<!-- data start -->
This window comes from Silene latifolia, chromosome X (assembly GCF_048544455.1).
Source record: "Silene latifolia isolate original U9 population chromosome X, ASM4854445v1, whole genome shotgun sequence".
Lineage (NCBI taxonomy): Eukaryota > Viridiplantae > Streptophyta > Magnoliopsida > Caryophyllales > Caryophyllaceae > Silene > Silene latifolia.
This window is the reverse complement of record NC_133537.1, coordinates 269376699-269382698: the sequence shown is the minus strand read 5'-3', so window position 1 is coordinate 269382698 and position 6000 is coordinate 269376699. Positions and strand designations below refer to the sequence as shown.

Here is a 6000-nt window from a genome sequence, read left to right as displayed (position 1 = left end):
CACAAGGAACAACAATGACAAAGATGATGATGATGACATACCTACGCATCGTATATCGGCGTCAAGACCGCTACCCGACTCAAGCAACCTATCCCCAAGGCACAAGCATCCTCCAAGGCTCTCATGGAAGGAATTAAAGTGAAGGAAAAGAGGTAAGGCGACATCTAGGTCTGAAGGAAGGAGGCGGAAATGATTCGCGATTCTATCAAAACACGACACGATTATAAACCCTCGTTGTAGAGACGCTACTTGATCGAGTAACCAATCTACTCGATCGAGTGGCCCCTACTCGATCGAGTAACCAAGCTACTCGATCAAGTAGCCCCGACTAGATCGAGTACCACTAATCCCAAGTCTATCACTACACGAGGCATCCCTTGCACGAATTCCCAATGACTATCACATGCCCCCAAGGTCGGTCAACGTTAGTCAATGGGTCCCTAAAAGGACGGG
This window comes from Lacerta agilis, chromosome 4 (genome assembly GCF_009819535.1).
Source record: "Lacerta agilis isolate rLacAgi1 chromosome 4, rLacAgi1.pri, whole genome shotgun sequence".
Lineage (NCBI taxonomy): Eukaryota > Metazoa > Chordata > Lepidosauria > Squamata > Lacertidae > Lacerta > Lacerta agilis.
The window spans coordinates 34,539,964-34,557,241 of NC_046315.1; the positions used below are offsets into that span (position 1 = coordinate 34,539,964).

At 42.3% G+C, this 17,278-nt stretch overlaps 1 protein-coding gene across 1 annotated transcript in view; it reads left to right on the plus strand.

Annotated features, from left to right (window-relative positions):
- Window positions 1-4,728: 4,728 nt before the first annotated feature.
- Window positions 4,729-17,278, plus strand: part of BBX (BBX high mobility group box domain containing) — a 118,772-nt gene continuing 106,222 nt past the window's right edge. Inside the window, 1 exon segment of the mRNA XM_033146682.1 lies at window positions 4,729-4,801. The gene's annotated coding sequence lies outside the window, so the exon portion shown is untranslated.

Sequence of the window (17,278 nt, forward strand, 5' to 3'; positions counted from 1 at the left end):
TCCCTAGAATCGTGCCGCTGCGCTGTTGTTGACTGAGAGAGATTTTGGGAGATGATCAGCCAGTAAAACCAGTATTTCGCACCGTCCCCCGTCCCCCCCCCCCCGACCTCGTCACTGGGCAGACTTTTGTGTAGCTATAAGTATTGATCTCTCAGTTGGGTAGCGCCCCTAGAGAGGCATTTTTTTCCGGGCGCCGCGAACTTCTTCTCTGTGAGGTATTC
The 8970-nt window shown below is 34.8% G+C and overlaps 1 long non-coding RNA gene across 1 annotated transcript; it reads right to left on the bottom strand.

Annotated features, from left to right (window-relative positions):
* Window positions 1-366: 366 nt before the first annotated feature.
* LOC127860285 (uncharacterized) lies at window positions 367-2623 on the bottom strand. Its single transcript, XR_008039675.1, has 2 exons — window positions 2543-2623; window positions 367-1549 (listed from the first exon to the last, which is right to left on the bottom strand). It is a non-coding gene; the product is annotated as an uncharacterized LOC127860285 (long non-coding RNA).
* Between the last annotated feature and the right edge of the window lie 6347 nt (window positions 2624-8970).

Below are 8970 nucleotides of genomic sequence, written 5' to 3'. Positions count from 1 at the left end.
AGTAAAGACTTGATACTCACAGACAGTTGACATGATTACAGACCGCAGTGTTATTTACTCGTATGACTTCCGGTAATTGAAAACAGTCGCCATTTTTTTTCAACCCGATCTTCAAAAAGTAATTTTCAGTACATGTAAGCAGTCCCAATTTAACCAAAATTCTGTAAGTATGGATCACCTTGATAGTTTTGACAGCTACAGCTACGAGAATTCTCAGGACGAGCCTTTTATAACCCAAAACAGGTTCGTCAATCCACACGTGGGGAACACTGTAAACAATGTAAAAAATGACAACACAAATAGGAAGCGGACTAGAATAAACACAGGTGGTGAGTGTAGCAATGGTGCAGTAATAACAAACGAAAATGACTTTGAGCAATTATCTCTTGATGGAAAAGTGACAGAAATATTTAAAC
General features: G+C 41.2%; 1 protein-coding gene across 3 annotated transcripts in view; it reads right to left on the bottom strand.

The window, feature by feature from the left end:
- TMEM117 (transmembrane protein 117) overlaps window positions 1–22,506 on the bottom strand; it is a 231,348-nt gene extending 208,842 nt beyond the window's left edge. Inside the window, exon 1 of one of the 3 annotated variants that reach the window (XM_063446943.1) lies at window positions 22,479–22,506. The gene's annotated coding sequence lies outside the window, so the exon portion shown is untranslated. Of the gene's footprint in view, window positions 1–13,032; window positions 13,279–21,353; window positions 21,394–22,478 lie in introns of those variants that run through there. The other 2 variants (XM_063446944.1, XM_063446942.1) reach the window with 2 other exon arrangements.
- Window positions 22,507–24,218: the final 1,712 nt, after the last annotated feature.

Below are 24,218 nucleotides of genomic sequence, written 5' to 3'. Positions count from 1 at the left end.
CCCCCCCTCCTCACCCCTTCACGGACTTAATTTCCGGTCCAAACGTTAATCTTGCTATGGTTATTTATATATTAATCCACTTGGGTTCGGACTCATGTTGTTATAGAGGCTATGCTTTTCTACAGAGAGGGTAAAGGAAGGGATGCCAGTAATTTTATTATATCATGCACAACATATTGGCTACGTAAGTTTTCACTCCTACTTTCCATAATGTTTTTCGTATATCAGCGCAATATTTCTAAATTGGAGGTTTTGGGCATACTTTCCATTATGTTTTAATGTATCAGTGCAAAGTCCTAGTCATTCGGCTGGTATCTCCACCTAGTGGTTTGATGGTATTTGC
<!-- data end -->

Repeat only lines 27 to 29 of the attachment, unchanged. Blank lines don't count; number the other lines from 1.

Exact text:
- Window positions 22,507–24,218: the final 1,712 nt, after the last annotated feature.

Below are 24,218 nucleotides of genomic sequence, written 5' to 3'. Positions count from 1 at the left end.
CCCCCCCTCCTCACCCCTTCACGGACTTAATTTCCGGTCCAAACGTTAATCTTGCTATGGTTATTTATATATTAATCCACTTGGGTTCGGACTCATGTTGTTATAGAGGCTATGCTTTTCTACAGAGAGGGTAAAGGAAGGGATGCCAGTAATTTTATTATATCATGCACAACATATTGGCTACGTAAGTTTTCACTCCTACTTTCCATAATGTTTTTCGTATATCAGCGCAATATTTCTAAATTGGAGGTTTTGGGCATACTTTCCATTATGTTTTAATGTATCAGTGCAAAGTCCTAGTCATTCGGCTGGTATCTCCACCTAGTGGTTTGATGGTATTTGC